The first Earth Day took more than forty years ago in the United States with more than 20 million Americans participating in coast-to-coast rallies to raise awareness for a healthy, sustainable environment. Now, April 22nd is celebrated as Earth Day in more than 184 countries around the world.
Here in North America, Earth Day coincides with the time of year when homeowners return to their gardens. For those homeowners who are considering changes to their outdoor living spaces, many are looking for ways to ensure that these changes are as environmentally friendly as possible. One approach, worthy of consideration, is permeable pavers for patios, driveways and walkways.
Did you know … that many urban areas face problems of excessive storm water volume and poor water quality due to runoff? When we replace natural vegetation with impervious pavements, we reduce Mother Nature’s ability to naturally infiltrate rainwater, which can contribute to flooding and pollution of natural water systems. While traditional methods of dealing with this problem include redirecting excess runoff to detention ponds, a permeable paver system offers a more efficient solution by treating rainwater at the source and reducing storm water runoff.
Permeable paver products such as Eco-Priora™ and Eco-Optiloc™ from Unilock (pictured above) are designed with space in between the paver units that allow rapid penetration of rainwater into the sub-base and subsoil. This space is filled with clear, fine stone chips which allow rainwater to flow through the pavement surface and ultimately back into the natural water table rather than off the pavement and into municipal storm water management systems.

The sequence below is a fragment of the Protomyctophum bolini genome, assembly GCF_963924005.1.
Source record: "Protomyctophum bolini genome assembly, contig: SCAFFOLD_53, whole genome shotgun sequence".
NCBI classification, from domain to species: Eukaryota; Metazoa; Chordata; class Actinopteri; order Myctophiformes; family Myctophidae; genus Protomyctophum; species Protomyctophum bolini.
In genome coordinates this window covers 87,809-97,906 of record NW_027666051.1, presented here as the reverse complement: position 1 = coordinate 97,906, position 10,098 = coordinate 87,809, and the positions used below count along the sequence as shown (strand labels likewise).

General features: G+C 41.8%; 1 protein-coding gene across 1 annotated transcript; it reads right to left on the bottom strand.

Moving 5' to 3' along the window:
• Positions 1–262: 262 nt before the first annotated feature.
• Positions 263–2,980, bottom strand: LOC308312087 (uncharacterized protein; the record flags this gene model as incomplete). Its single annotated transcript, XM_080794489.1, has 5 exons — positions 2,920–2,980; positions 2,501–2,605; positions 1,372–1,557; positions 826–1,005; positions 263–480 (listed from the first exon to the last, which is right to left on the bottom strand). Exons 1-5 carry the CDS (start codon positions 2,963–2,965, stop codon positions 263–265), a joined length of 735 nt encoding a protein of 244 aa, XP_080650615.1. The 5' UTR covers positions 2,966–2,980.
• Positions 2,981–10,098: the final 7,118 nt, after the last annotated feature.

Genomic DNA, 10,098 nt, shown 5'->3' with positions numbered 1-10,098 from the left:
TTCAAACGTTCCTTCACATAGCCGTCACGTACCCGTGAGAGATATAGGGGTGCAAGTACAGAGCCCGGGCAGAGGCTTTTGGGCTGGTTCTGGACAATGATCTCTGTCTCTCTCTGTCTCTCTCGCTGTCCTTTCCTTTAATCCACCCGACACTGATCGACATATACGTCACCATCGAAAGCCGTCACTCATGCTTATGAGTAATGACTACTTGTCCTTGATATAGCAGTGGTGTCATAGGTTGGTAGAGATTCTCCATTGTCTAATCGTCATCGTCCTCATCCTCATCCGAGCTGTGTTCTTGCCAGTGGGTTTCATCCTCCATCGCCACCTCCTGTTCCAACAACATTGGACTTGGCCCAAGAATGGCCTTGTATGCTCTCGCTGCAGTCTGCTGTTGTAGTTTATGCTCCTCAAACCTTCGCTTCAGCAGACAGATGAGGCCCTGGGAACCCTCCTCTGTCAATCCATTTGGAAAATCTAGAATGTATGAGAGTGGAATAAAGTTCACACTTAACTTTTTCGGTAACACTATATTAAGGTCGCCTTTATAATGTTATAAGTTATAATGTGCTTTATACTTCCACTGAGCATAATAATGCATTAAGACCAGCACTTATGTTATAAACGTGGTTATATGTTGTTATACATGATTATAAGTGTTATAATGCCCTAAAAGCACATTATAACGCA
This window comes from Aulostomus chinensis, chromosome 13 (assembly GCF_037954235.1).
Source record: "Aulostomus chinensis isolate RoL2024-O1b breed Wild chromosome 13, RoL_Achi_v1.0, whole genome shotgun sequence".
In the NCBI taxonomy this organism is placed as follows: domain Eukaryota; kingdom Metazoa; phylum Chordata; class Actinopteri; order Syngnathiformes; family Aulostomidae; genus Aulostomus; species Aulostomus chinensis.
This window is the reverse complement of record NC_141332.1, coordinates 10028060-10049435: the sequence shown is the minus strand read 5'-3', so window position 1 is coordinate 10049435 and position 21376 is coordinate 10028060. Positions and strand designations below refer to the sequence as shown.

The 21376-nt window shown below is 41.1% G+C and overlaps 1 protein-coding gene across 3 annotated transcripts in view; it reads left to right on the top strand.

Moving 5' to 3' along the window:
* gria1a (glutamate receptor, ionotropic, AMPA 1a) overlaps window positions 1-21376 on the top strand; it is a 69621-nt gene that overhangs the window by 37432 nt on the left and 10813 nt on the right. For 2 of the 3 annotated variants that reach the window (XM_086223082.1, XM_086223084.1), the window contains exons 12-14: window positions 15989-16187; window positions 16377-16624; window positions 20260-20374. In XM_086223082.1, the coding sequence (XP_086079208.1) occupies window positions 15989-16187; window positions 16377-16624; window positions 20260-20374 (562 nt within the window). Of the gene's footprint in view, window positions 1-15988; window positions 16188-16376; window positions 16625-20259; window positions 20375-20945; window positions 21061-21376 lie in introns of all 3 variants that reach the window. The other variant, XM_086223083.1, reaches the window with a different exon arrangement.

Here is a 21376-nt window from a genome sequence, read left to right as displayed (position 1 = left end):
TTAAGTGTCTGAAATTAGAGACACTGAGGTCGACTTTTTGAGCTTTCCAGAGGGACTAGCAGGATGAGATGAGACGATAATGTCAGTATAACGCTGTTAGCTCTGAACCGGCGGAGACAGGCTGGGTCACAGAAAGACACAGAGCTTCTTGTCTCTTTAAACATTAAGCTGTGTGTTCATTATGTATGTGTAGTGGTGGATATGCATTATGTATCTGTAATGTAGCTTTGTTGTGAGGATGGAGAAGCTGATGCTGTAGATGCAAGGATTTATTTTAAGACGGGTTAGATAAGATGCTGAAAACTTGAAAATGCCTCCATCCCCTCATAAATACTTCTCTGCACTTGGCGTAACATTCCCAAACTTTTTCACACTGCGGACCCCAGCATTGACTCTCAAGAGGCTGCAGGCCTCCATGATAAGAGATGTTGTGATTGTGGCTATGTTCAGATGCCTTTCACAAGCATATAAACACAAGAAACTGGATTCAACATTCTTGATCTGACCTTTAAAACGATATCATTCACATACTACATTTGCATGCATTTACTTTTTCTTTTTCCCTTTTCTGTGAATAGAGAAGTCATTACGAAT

Design options for permeable pavers have never been better. While permeable pavers were initially designed with utility in mind for large scale commercial projects, this has changed. Permeable pavers are now available with premium finishes, like Unilock’s Town Hall pavers which are cast from original brick street pavers for an attractive, time-worn appearance.
Many homeowners choose permeable paving because they want to make a positive impact on their own environment, but others are considering it because they live in a city where new legislation limits use of impervious surfaces on residential properties. Even if a homeowner’s city hasn’t yet set these limits, in order to maintain maximum flexibility for future projects, it makes sense to consider permeable for projects today.
For more detailed information on permeable paving, follow this link http://www.icpi.org/permeable